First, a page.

First Nations Curators
First Nations Poets: Tell Us How It EndsSat 11 Sep, 10am
State Library Victoria, Create Quarter
An incredible line-up of First Nations poets perform works speaking to this year’s Festival theme Tell Me How It Ends, traversing the end of empire, celebrating Country and cultural resistance, and considering what comes next. Programmed and hosted by Jingili Mudburra writer and editor Bridget Caldwell-Bright, the event showcases pieces by acclaimed Dropbear author Evelyn Araluen, who was born and raised on Dharug country, and is a descendant of the Bundjalung Nation; artist, poet and Lardil and Yangkaal woman Maya Hodge; and Wiradjuri poet and filmmaker Jazz Money.
Evelyn Araluen is a poet, researcher and co-editor of Overland literary journal. Born and raised on Dharug Country, she is a descendant of the Bundjalung Nation.
Bridget Caldwell-Bright is a Jingili and Mudburra editor based in Melbourne. She is currently working as an editorial policies advisor at the ABC as well as co-editor for weekly news digest SUBTEXT(E). She was previously co-editor for Archer Magazine’s First Nations Edition and managing editor for Blak Brow.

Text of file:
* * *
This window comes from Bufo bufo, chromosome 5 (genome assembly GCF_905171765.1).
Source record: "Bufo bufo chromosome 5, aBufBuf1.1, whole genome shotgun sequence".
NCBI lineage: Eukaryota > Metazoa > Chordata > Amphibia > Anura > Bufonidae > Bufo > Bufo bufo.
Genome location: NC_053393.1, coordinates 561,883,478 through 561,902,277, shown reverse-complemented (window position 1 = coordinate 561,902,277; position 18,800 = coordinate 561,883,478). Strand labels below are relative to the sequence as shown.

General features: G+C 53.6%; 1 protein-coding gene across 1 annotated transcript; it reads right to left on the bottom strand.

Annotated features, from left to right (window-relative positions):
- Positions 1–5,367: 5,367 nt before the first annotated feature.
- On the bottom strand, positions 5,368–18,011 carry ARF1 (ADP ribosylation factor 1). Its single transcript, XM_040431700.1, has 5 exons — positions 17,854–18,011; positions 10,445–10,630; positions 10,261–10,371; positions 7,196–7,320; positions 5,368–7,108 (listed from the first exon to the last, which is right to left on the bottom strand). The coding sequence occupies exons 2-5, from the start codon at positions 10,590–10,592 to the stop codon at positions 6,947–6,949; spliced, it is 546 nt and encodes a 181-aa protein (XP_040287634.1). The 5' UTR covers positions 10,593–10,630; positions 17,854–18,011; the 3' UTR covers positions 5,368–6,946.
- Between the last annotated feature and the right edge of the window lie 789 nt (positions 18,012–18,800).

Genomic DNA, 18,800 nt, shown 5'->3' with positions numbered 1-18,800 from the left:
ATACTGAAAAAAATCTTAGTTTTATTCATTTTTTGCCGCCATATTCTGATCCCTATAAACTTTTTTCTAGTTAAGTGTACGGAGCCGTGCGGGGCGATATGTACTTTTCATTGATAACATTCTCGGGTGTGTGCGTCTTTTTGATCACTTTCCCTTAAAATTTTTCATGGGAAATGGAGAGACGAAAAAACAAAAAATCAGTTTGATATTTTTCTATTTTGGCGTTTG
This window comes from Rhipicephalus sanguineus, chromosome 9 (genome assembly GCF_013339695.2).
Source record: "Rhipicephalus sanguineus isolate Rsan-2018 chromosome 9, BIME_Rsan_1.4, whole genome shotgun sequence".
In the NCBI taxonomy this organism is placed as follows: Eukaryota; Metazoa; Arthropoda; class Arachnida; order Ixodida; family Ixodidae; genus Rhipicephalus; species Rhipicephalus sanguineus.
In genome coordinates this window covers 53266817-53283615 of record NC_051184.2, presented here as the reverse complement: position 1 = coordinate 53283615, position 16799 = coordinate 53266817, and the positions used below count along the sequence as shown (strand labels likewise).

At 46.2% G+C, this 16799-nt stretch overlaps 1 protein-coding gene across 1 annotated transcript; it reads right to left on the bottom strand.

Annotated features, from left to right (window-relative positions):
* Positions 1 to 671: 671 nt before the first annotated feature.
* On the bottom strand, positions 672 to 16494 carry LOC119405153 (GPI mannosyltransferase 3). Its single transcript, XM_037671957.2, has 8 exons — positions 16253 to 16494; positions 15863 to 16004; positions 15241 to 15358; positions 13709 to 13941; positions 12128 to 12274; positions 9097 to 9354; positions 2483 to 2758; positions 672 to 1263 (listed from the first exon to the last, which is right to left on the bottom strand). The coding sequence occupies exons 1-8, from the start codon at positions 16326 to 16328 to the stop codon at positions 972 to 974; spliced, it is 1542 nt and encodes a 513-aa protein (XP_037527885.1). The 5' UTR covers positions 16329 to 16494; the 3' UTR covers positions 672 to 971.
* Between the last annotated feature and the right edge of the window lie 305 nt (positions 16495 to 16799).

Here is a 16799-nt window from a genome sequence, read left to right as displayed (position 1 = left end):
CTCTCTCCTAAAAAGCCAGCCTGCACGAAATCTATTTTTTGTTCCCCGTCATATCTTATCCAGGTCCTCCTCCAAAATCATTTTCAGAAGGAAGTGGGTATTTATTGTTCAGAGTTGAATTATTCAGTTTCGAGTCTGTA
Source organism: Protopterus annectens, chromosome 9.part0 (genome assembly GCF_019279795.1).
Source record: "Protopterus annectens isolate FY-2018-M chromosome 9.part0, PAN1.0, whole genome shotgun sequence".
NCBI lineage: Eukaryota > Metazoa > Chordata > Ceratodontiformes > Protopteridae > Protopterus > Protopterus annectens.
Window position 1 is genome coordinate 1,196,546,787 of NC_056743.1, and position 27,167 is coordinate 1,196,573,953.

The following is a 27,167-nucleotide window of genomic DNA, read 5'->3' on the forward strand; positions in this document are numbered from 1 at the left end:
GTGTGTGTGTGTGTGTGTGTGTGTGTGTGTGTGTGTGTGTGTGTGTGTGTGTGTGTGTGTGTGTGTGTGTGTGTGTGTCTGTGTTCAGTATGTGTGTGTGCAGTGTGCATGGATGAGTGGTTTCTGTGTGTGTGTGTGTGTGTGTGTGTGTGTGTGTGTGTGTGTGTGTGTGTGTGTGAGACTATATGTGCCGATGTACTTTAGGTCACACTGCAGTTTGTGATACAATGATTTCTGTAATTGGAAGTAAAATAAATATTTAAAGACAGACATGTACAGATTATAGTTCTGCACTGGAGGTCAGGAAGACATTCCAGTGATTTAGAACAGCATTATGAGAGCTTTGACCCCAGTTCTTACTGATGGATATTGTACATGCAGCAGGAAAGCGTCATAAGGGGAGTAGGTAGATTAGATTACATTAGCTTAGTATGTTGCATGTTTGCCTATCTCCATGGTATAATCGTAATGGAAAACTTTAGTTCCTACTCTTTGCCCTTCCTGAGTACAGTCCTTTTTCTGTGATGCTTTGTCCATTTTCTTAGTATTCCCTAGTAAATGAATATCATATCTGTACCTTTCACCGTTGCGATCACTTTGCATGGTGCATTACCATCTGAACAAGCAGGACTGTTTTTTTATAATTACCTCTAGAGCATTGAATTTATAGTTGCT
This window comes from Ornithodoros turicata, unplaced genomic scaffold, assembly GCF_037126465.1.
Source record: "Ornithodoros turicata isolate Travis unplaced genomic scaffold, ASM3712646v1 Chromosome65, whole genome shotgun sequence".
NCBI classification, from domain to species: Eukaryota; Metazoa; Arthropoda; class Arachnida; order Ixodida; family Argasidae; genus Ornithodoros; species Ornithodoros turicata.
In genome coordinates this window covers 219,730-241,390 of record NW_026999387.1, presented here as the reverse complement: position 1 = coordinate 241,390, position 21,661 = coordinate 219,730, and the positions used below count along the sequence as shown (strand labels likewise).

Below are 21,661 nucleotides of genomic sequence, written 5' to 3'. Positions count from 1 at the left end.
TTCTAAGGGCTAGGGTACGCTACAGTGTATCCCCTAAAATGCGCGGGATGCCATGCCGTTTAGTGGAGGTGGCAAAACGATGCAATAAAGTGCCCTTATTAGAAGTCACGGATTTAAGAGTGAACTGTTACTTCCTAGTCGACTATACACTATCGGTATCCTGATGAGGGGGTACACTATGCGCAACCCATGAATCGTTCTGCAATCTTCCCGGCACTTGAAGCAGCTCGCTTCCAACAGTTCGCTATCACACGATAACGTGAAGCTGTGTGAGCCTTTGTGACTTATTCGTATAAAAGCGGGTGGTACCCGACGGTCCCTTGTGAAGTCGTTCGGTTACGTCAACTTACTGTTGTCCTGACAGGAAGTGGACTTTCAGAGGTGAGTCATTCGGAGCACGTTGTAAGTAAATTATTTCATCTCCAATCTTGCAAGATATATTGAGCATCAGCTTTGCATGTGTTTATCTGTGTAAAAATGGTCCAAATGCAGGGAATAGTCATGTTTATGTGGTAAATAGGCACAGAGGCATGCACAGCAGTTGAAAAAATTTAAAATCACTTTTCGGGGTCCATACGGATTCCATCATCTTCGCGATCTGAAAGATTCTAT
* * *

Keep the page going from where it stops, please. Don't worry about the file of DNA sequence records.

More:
Maya Hodge is a poet, curator and artist based on the lands of the Kulin Nation. Her poetry has been published by the Emerging Writers’ Festival, Black Wattle, Cordite Poetry Review and Overland. Maya is a co-winner of the Mildura Writers Festival PEN Mildura Indigenous Writers Award (2018).
Jazz Money is a Wiradjuri poet currently based on Gadigal land. Her award-winning poetry has been widely published nationally and internationally, and reimagined as murals, installation, digital interventions and film. Jazz’s debut collection how to make a basket is available from September 2021 with University of Queensland Press.